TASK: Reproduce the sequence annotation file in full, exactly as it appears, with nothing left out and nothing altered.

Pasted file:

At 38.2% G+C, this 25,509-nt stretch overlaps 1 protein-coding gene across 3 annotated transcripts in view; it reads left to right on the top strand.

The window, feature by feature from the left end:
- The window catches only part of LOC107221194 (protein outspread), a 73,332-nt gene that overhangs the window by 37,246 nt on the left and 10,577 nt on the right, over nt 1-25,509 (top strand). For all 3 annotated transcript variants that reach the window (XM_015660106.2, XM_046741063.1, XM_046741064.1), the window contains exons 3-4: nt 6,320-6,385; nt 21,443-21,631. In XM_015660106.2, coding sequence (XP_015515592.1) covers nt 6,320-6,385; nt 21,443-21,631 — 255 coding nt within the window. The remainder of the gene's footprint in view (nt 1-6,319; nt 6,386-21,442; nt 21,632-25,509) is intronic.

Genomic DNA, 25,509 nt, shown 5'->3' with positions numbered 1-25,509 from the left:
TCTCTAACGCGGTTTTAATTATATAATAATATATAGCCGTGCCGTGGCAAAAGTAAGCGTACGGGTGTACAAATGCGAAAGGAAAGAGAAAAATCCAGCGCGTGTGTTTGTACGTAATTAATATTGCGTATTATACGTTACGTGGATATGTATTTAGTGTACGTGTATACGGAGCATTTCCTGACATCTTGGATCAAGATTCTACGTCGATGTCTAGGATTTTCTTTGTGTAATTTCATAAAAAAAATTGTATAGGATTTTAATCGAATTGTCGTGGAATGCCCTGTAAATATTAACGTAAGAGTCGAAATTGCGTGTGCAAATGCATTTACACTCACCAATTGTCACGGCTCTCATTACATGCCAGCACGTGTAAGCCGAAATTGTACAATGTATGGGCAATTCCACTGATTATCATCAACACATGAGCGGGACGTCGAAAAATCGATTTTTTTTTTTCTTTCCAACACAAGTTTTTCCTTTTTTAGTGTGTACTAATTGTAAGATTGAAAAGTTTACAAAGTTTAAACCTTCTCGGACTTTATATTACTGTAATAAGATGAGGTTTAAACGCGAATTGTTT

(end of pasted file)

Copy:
At 38.2% G+C, this 25,509-nt stretch overlaps 1 protein-coding gene across 3 annotated transcripts in view; it reads left to right on the top strand.

The window, feature by feature from the left end:
- The window catches only part of LOC107221194 (protein outspread), a 73,332-nt gene that overhangs the window by 37,246 nt on the left and 10,577 nt on the right, over nt 1-25,509 (top strand). For all 3 annotated transcript variants that reach the window (XM_015660106.2, XM_046741063.1, XM_046741064.1), the window contains exons 3-4: nt 6,320-6,385; nt 21,443-21,631. In XM_015660106.2, coding sequence (XP_015515592.1) covers nt 6,320-6,385; nt 21,443-21,631 — 255 coding nt within the window. The remainder of the gene's footprint in view (nt 1-6,319; nt 6,386-21,442; nt 21,632-25,509) is intronic.

Genomic DNA, 25,509 nt, shown 5'->3' with positions numbered 1-25,509 from the left:
TCTCTAACGCGGTTTTAATTATATAATAATATATAGCCGTGCCGTGGCAAAAGTAAGCGTACGGGTGTACAAATGCGAAAGGAAAGAGAAAAATCCAGCGCGTGTGTTTGTACGTAATTAATATTGCGTATTATACGTTACGTGGATATGTATTTAGTGTACGTGTATACGGAGCATTTCCTGACATCTTGGATCAAGATTCTACGTCGATGTCTAGGATTTTCTTTGTGTAATTTCATAAAAAAAATTGTATAGGATTTTAATCGAATTGTCGTGGAATGCCCTGTAAATATTAACGTAAGAGTCGAAATTGCGTGTGCAAATGCATTTACACTCACCAATTGTCACGGCTCTCATTACATGCCAGCACGTGTAAGCCGAAATTGTACAATGTATGGGCAATTCCACTGATTATCATCAACACATGAGCGGGACGTCGAAAAATCGATTTTTTTTTTTCTTTCCAACACAAGTTTTTCCTTTTTTAGTGTGTACTAATTGTAAGATTGAAAAGTTTACAAAGTTTAAACCTTCTCGGACTTTATATTACTGTAATAAGATGAGGTTTAAACGCGAATTGTTT